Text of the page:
'People who catch Covid-19 and flu at same time twice as likely to die compared to just coronavirus'

Earlier this year researchers suggested up to 60,000 people could die from flu this winter. Credit: PA

Anyone who catches both Covid and flu at the same time is twice as likely to die, compared to if they only had coronavirus, a health expert has warned.

Former deputy chief medical officer Dr Jenny Harries said the UK faces an uncertain winter with both diseases circulating at the same time and urged anyone eligible for flu or Covid-19 vaccines to take up the offer to protect themselves.

The UK Health Security Agency chief executive said this year’s flu could be “multi-strain” and reiterated that natural immunity is lower after last year’s coronavirus lockdown saw much lower numbers affected than an average winter.

The comments from Dr Harries come after a warning in the summer from the Academy of Medical Sciences that a lack of natural immunity could lead to up to 60,000 deaths from flu this winter.

The average flu season sees around 11,000 deaths a year.

Asked how worried the public should be about flu this winter, Dr Harries told Sky’s Trevor Phillips On Sunday: “We should be worried about flu each winter. I think people still don’t realise it can be a fatal disease.

“Recent studies suggest that about 25% of us don’t actually understand that. On average, over the last five years, about 11,000 people have died with flu-related conditions.”

This year will be the first time flu “in any real numbers” and Covid will be around at the same time, she said.

She added: “So the risks of catching both together still remain. And if you do that, then early evidence suggests that you are twice as likely to die from having two together, than just having Covid alone.

“So I think it’s an uncertain winter ahead – that’s not a prediction, it’s an uncertain feature – but we do know that flu cases have been lower in the previous year so immunity and the strain types are a little more uncertain.”

Former deputy chief medical officer Dr Jenny Harries was frequently seen alongside government ministers at Covid briefings. Credit: PA

Explaining that this year’s flu could be made up of different strains, she said the vaccine being offered this winter season is to protect against four of those.

She said: “We’ve got a pretty good array in our toolbox to try and hit whichever one becomes dominant but it could be more than one this year, and people’s immunity will be lower.

“So I think the real trick here is to get vaccinated – in both Covid and flu – but obviously to continue to do those good hygiene behaviours that we’ve been practising all through Covid.”

Dr Harries also insisted it is not the case that 120 deaths a day is seen as an “acceptable death rate” for Covid, and said officials are still “taking it extremely seriously”.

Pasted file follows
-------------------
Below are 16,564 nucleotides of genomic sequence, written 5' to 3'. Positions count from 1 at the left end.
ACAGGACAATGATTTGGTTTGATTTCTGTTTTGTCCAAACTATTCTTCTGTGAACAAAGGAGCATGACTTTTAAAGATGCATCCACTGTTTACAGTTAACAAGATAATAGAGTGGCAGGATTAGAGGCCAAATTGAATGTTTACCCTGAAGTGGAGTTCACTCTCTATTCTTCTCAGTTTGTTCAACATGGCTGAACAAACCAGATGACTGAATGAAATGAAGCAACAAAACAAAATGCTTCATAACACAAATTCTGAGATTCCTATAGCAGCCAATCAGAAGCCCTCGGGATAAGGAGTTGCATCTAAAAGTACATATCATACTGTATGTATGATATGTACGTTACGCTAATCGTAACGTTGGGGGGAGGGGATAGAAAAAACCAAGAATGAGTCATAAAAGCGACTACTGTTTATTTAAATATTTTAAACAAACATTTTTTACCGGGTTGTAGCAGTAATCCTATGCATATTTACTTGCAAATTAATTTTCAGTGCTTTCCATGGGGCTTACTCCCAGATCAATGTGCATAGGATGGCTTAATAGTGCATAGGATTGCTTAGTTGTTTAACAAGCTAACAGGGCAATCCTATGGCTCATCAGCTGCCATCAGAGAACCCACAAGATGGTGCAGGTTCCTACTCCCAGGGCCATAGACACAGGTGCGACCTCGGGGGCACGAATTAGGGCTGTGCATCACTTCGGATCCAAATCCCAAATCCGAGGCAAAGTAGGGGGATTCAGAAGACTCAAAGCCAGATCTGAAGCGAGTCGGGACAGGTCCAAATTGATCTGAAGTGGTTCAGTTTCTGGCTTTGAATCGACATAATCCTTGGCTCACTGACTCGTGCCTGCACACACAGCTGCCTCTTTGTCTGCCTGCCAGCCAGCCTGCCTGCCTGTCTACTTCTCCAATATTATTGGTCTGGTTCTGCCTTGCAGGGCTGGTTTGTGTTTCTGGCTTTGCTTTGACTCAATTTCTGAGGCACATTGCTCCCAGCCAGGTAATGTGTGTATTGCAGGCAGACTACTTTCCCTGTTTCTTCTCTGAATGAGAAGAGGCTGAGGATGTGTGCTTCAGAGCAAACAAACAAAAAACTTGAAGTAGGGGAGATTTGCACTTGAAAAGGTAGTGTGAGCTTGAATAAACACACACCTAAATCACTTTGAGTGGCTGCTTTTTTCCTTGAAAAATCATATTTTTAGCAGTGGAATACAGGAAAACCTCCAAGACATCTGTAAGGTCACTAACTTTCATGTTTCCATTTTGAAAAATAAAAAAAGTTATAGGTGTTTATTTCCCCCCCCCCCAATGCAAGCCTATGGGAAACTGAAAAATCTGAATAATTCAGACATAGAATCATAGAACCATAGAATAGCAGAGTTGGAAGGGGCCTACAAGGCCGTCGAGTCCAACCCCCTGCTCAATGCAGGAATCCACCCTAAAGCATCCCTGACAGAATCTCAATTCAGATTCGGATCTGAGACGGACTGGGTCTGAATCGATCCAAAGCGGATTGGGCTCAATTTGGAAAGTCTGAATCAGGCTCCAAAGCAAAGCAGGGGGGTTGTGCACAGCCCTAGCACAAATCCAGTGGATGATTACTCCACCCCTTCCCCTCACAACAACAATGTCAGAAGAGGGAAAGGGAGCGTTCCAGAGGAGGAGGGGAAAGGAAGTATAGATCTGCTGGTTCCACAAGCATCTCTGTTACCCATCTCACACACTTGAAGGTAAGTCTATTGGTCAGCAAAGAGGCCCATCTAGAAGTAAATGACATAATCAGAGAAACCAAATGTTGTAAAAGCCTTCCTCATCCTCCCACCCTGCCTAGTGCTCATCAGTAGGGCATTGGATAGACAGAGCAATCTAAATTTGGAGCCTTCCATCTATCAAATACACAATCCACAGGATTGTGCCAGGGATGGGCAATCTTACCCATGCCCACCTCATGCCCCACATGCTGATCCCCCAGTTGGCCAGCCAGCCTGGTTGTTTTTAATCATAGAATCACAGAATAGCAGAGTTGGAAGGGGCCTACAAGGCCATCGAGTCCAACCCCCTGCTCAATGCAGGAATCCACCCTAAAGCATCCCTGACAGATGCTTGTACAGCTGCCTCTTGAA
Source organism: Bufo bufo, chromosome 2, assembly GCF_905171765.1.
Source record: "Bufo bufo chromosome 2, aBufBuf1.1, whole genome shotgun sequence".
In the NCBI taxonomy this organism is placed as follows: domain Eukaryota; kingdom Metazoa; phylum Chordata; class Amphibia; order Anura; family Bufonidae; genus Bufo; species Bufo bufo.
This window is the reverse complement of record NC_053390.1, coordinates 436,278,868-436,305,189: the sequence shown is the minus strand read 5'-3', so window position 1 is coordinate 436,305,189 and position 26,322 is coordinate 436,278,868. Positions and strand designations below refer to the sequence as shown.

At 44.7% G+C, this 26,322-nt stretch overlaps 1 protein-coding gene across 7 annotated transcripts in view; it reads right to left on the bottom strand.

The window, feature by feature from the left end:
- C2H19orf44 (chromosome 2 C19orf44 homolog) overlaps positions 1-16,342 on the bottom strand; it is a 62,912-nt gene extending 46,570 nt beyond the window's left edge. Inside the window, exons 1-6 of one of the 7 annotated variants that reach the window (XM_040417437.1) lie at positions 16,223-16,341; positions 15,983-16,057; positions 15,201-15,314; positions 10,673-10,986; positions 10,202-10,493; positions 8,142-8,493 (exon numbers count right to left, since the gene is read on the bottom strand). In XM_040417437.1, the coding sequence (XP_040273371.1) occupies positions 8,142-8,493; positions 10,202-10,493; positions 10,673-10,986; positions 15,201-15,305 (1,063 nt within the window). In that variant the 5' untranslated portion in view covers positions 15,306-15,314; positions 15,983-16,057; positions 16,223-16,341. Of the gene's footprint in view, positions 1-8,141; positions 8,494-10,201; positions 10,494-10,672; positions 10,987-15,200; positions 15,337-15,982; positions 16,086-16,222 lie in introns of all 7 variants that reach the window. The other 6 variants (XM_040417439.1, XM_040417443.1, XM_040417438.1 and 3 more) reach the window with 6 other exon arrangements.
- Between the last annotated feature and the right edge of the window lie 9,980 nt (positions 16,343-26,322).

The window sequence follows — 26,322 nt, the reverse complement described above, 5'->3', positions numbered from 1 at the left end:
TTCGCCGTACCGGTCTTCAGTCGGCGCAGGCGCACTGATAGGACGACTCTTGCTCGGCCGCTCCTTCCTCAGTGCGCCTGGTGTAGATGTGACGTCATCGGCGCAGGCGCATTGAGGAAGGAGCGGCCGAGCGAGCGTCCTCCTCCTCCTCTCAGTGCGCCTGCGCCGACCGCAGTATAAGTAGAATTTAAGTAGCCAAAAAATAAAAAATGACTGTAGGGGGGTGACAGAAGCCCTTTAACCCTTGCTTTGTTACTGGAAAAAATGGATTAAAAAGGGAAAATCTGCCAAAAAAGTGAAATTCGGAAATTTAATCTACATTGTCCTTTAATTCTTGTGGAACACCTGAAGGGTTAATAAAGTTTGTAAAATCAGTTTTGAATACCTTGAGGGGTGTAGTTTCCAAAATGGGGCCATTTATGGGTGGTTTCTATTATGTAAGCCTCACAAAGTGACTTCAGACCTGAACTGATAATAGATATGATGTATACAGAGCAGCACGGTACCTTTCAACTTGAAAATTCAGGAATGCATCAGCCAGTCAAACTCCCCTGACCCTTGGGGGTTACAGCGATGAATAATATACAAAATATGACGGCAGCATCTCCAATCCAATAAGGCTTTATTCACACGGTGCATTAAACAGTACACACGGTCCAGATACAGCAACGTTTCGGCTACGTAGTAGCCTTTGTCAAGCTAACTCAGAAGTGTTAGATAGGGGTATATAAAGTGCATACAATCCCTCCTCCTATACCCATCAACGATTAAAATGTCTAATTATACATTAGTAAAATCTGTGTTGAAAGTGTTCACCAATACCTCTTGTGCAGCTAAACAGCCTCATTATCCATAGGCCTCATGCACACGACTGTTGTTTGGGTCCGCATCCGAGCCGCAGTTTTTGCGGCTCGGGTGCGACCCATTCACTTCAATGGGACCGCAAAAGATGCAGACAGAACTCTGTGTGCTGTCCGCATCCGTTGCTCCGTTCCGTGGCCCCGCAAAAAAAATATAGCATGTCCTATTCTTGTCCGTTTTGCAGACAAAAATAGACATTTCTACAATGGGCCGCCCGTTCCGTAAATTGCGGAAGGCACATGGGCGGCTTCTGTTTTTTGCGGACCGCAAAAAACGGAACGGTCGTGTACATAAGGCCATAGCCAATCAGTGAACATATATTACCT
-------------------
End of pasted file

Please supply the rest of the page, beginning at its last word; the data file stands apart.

She told The Andrew Marr show: “We are starting to move to a situation where, perhaps Covid is not the most significant element and many of those individuals affected will of course have other co-morbidities which will make them vulnerable to serious illness for other reasons as well.”

She said the “extremely good vaccine uptake” is now preventing “very significant amounts of hospitalisation and death”, but added that this is now “one of the most difficult times to predict what will come” with coronavirus.

She said: “We have different levels of vaccination, we have a little bit of immunity waning in older individuals, which is why we’re now starting to put in a Covid booster vaccine.

“We have slightly different effectiveness in different vaccinations that have been provided.”

The success of the Covid vaccine means a winter lockdown is not very likely, Dr Harries said. Credit: PA

On a positive note, she said it appears the global dominance of the Delta variant has seen other coronavirus variants “become extinct”, but she added that we still need to “stay alert” because it is “still very early days of a new virus”.

She said it is difficult to predict what will come with Covid-19 as immunity from vaccines wanes in some older people, but struck an optimistic tone by adding that she believes a winter lockdown is “highly unlikely”.

She told Times Radio: “I think it’s looking positive, but I would never say 100%.”

On schools, Dr Harries said a surge in cases had been expected, and that the important thing is good testing to ensure children are not in class while infectious.

She said pupils wearing masks would not be at the top of her list of Covid-safe measures.

Her comments come after education unions urged the Government to consider reintroducing extra safety measures against coronavirus in schools.

A Department for Education spokesperson said the protective measures in schools “strike a balance between managing transmission risk” and reducing disruption to education.